Sunday, August 3, 2008

157. Music of the Great Tradition -- 53:Dudki

I'm back, finally, after a long hiatus. Been busy with both professional and real life issues -- all good (mostly great, actually), but also time consuming. Additionally I think I got a bit off my stride in the interval, which has made it more difficult to get back into the blogger mindset. So this will be an experiment to see if I can still write this sort of thing as easily as before.
Now where was I? We were discussing the "Great Tradition," which for me begins in Paleolithic Africa, from before the (theoretical) Out of Africa excursion, a tradition characterized by certain highly distinctive practices currently found among the Pygmies and Bushmen of that continent. And the point I've been trying to make is that I see signs of the survival of this tradition, or at least certain key aspects of it, in a great many places today. Not only among certain indigenous peoples, as I argued in my "Echoes" essay, but also as a significant part of much more recent developments in both the classical and popular music of the "modern" world.

My discussion in this post will center on an especially influential figure in Twentieth Century music, Igor Stravinsky. And one of the most influential compositions of all time: the Rite of Spring. While the Rite has been hailed as one of the most forward looking and advanced works of the "classical" repertoire, it is noted for several stylistic features that have been described as "primitive" -- features that have always reminded me of certain aspects of African music: polyrhythmic juxtapositions, stark repetitions, pentatonic scales, additive structures, etc. I've often asked myself why Stravinsky, whose roots were in Russia, would write music that sounds so African.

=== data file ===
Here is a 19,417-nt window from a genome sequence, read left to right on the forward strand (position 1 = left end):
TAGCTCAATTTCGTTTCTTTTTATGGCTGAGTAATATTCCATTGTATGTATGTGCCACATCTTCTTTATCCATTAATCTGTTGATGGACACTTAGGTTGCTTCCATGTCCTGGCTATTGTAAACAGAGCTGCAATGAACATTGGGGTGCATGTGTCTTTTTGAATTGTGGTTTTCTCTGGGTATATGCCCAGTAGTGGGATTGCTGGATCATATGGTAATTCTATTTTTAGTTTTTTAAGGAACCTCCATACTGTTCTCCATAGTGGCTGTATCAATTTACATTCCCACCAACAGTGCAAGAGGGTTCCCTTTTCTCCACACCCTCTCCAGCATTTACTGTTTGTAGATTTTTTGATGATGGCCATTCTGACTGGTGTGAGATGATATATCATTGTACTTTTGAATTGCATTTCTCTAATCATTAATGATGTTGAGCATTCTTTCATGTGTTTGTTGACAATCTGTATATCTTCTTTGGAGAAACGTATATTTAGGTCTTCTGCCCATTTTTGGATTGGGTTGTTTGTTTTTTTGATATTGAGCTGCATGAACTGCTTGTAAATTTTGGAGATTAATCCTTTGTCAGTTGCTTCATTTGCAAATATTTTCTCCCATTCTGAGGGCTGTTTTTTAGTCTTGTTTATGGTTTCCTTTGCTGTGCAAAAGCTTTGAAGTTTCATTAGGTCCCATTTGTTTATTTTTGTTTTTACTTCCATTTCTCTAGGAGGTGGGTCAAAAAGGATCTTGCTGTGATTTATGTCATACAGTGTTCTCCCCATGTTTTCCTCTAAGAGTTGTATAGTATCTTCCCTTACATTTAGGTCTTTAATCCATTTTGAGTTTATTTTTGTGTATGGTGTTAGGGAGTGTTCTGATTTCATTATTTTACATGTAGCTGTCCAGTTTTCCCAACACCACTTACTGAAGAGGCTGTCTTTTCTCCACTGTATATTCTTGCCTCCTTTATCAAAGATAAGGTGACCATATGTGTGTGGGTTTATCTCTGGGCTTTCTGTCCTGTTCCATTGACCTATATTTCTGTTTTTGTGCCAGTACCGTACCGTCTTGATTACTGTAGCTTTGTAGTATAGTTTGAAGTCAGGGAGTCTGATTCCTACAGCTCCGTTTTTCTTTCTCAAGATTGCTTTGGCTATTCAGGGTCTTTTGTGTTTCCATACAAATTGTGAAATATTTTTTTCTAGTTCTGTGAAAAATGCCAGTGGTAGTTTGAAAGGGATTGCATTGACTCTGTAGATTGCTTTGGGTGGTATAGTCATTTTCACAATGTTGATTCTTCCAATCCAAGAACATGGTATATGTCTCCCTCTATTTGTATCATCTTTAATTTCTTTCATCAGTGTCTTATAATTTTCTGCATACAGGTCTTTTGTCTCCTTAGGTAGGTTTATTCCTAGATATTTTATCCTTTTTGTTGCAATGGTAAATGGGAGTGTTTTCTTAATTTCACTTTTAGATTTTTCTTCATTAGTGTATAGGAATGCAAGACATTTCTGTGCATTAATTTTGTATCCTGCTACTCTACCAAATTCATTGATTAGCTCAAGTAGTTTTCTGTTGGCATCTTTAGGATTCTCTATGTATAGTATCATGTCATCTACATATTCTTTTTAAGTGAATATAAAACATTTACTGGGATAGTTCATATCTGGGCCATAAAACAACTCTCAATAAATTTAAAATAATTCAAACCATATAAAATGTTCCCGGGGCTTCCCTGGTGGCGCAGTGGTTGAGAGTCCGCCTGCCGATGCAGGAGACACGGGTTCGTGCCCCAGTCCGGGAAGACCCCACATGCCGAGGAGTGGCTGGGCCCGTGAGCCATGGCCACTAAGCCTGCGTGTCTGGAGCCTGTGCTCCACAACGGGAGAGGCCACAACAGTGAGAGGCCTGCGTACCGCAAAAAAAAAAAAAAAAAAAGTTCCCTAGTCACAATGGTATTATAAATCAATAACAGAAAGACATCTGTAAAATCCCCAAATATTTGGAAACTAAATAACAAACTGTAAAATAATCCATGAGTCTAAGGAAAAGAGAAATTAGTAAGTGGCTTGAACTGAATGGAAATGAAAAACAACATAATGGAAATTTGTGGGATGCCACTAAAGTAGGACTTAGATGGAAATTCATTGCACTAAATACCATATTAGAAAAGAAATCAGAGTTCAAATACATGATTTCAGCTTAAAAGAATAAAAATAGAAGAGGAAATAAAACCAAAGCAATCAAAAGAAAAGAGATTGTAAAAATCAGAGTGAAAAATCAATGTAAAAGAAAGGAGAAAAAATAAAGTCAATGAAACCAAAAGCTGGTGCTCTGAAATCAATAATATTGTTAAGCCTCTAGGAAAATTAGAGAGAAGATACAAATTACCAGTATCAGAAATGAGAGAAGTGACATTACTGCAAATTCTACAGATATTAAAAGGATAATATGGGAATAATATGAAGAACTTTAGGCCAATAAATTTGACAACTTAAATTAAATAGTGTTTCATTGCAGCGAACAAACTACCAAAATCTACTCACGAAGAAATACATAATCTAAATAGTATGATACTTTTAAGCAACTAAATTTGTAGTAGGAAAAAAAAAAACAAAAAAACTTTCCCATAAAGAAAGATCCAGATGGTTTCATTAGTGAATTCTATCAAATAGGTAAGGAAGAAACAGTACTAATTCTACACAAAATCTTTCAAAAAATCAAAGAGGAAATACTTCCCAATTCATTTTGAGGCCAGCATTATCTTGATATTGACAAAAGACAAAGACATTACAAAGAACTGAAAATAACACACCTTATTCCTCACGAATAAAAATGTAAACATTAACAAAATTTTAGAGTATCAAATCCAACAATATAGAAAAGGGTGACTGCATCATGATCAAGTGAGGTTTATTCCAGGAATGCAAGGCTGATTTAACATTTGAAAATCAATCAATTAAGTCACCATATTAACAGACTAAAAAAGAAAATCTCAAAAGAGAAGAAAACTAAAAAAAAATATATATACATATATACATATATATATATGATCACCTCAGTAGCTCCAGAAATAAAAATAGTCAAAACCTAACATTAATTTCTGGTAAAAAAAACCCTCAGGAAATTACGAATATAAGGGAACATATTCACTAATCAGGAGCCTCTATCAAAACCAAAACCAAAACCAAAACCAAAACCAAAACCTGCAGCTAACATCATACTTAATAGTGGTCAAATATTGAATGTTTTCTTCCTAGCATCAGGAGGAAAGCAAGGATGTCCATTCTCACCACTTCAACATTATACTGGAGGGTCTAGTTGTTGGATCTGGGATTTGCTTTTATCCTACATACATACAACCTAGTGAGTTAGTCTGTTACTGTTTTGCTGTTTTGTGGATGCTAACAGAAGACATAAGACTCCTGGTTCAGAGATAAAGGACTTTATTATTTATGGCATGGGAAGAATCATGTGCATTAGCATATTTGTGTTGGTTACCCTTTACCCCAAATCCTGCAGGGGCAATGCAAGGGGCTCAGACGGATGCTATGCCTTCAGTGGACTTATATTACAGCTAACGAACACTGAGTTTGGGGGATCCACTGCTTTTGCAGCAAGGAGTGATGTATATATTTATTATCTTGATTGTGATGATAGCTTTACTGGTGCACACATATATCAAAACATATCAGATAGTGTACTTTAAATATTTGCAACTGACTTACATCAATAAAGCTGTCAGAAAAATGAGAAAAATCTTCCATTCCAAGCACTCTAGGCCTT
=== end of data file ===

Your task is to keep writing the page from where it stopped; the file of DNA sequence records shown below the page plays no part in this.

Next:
The Rite begins with an extended section, featuring wind instruments, that contains some of the most original and remarkable music of the entire piece. While all the parts are independent of one another, each with its own melodic and rhythmic features, the result can't really be described as "counterpoint," but sounds -- and looks -- to me a lot more like the juxtaposition of parts we find in -- you guessed it -- Pygmy and Bushmen music.

Here's a particularly interesting page from this section, as it appears in the original score:

(Remember, you can blow any of these images up to a more readable size by clicking on them.)

And this is what the introduction sounds like, starting from several measures prior to the above and extending to the end of the section: Rite of Spring -- Introduction.

Here's a transcription, by Nicolas England, of a Ju'hoansi Bushmen song for comparison:

The similarities I perceive may not be obvious, but in my next post I'll be going into a more detailed analysis of both examples that should make things a bit clearer. Meanwhile I'll leave you to ponder the meaning of the title Stravinsky originally gave to this section. It's a Russian word: Dudki.

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